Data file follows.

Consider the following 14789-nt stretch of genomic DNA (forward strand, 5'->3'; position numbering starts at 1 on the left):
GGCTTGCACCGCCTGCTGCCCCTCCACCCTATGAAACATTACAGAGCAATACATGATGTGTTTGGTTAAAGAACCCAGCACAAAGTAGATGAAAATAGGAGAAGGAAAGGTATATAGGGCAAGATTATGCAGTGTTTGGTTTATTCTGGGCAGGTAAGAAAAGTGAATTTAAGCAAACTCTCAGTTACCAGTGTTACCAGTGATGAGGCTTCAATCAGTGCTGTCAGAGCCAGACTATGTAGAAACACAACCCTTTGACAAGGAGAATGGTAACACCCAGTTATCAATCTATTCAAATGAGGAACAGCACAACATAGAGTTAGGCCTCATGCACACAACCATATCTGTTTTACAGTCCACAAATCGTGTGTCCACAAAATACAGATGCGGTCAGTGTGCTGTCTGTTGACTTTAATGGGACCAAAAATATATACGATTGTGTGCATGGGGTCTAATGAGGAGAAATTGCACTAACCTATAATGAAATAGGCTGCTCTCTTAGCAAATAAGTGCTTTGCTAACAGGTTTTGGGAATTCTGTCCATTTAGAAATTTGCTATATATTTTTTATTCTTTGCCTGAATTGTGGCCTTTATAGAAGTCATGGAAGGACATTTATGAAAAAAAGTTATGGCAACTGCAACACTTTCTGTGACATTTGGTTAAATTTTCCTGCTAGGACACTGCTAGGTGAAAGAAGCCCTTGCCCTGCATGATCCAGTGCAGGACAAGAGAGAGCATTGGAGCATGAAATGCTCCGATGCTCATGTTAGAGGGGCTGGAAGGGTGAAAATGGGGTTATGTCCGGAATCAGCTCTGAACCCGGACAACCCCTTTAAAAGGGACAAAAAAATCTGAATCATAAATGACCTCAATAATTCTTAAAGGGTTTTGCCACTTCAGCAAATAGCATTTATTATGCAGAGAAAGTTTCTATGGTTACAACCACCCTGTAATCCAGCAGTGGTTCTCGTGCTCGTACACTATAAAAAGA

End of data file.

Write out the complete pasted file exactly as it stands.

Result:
Consider the following 14789-nt stretch of genomic DNA (forward strand, 5'->3'; position numbering starts at 1 on the left):
GGCTTGCACCGCCTGCTGCCCCTCCACCCTATGAAACATTACAGAGCAATACATGATGTGTTTGGTTAAAGAACCCAGCACAAAGTAGATGAAAATAGGAGAAGGAAAGGTATATAGGGCAAGATTATGCAGTGTTTGGTTTATTCTGGGCAGGTAAGAAAAGTGAATTTAAGCAAACTCTCAGTTACCAGTGTTACCAGTGATGAGGCTTCAATCAGTGCTGTCAGAGCCAGACTATGTAGAAACACAACCCTTTGACAAGGAGAATGGTAACACCCAGTTATCAATCTATTCAAATGAGGAACAGCACAACATAGAGTTAGGCCTCATGCACACAACCATATCTGTTTTACAGTCCACAAATCGTGTGTCCACAAAATACAGATGCGGTCAGTGTGCTGTCTGTTGACTTTAATGGGACCAAAAATATATACGATTGTGTGCATGGGGTCTAATGAGGAGAAATTGCACTAACCTATAATGAAATAGGCTGCTCTCTTAGCAAATAAGTGCTTTGCTAACAGGTTTTGGGAATTCTGTCCATTTAGAAATTTGCTATATATTTTTTATTCTTTGCCTGAATTGTGGCCTTTATAGAAGTCATGGAAGGACATTTATGAAAAAAAGTTATGGCAACTGCAACACTTTCTGTGACATTTGGTTAAATTTTCCTGCTAGGACACTGCTAGGTGAAAGAAGCCCTTGCCCTGCATGATCCAGTGCAGGACAAGAGAGAGCATTGGAGCATGAAATGCTCCGATGCTCATGTTAGAGGGGCTGGAAGGGTGAAAATGGGGTTATGTCCGGAATCAGCTCTGAACCCGGACAACCCCTTTAAAAGGGACAAAAAAATCTGAATCATAAATGACCTCAATAATTCTTAAAGGGTTTTGCCACTTCAGCAAATAGCATTTATTATGCAGAGAAAGTTTCTATGGTTACAACCACCCTGTAATCCAGCAGTGGTTCTCGTGCTCGTACACTATAAAAAGA